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Argh! How to Set Boundaries and Get Respect

Let’s empower ourselves. Social media and technology have made it too easy for strangers and toxic people to ignore our boundaries and invade our personal and professional lives.

Family may ask you for a favor, not realizing (or caring) that you’re tired and need some space. Work may ask you to do extra work, in the evening, when you’re getting ready to call it a day. Strangers can send you unwanted messages via social media.

Only you can set some boundaries and create for yourself a peaceful, safe space. Here are some tips for saying “No” and feeling good about it.

Personal Life Boundaries

1. Clear Communication

Effective communication is key to establishing personal boundaries. This may be easier said than done, depending on how comfortable you are with telling people that they want you to do something you’re not comfortable with.

For instance, a friend might ask you to help them with something on a day you planned another activity. The activity might not be life-changing but it’s important to you and you don’t want to reschedule. Ask your friend questions and see if you can reach a compromise so you both can be happy with a new plan.

2. Prioritize Self-Care

Friends, family, coworkers, and strangers can do or say something that presses against your boundaries. For example, a coworker asks you to work later because you’re the one without kids to take care of. Or a stranger cutting in front of you in line, although you had been patiently waiting there first.

Even after you insist on your boundaries and say, no, I can’t work later, I have plans, you might feel bad. It’s important to prioritize self-care and de-stress. Watch a fun movie or listen to your favorite music. Treat yourself to a spa day (even if it’s at home), or play your favorite video games to “detox” and get the negativity out of your head.

3. Learn to Say No

Saying no is a life skill when setting personal boundaries. Decline invitations to events you don’t want to attend. Say no to responsibilities that will leave you mentally or emotionally drained. Refuse to do things that compromise your values.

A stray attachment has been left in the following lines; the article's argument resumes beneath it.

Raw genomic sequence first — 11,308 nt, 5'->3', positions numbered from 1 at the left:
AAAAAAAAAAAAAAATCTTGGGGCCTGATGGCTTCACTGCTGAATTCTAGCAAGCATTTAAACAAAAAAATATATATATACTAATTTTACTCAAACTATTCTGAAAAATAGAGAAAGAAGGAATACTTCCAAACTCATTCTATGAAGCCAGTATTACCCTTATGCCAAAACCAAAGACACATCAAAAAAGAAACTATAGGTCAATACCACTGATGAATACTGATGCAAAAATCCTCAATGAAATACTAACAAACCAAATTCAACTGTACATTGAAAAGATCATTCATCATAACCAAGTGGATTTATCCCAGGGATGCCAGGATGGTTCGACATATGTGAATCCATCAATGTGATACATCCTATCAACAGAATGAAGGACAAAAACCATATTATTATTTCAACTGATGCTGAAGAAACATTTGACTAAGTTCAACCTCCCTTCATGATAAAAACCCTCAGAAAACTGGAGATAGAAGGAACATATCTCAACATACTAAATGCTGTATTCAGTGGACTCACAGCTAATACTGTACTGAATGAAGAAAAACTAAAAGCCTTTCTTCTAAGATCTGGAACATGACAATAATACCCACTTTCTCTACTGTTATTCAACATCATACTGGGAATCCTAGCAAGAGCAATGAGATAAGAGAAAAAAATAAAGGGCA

It’s okay to say no when a friend or family member asks to borrow something sentimental and you’re afraid you’ll never see it again. You may be scared of their anger, but in the long run, you may be angrier at yourself if they conveniently forget to return your precious possessions.

Professional Life Boundaries

1. Establish Clear Work Hours

Define your work hours, whether you work at an office or remotely. Let your coworkers and supervisor know when you are available. This boundary is especially important with remote work, especially if your coworkers work in different time zones. If they start earlier than you, your workday may start with catching up on messages. If they work later than you, you may be bombarded with work requests during dinner or just as you’re logging off for the evening. Set expectations that you’ll answer during your office hours or within 24 hours, and your stress level will decrease.

2. Prioritize and Discuss

Everyone has limits to their professional boundaries. Sometimes taking on that one extra task can push your limits because your last task was stressful enough already. Instead of staying quiet to keep everyone happy, speak up. Tell others that you have a lot on your plate already. Which task should you prioritize? Your current tasks or the new one? Can someone help you so you aren’t overwhelmed?

3. Clarify Expectations

Clarify your coworker’s expectations. Be clear about your tasks and roles on a project. Most importantly, write those tasks and deadlines down. This prevents others from adding more “small requests” for you to complete by the deadline. It will also avoid misunderstandings and conflicts in case the other person expects you to do more than you planned to, or conflicts because you overlapped tasks with another person.

Key Takeaways

Setting personal and professional boundaries is fundamental for your mental health. Don’t hesitate to say no to requests that will make you uncomfortable, and communicate with the other person about how you can reach an agreeable compromise.

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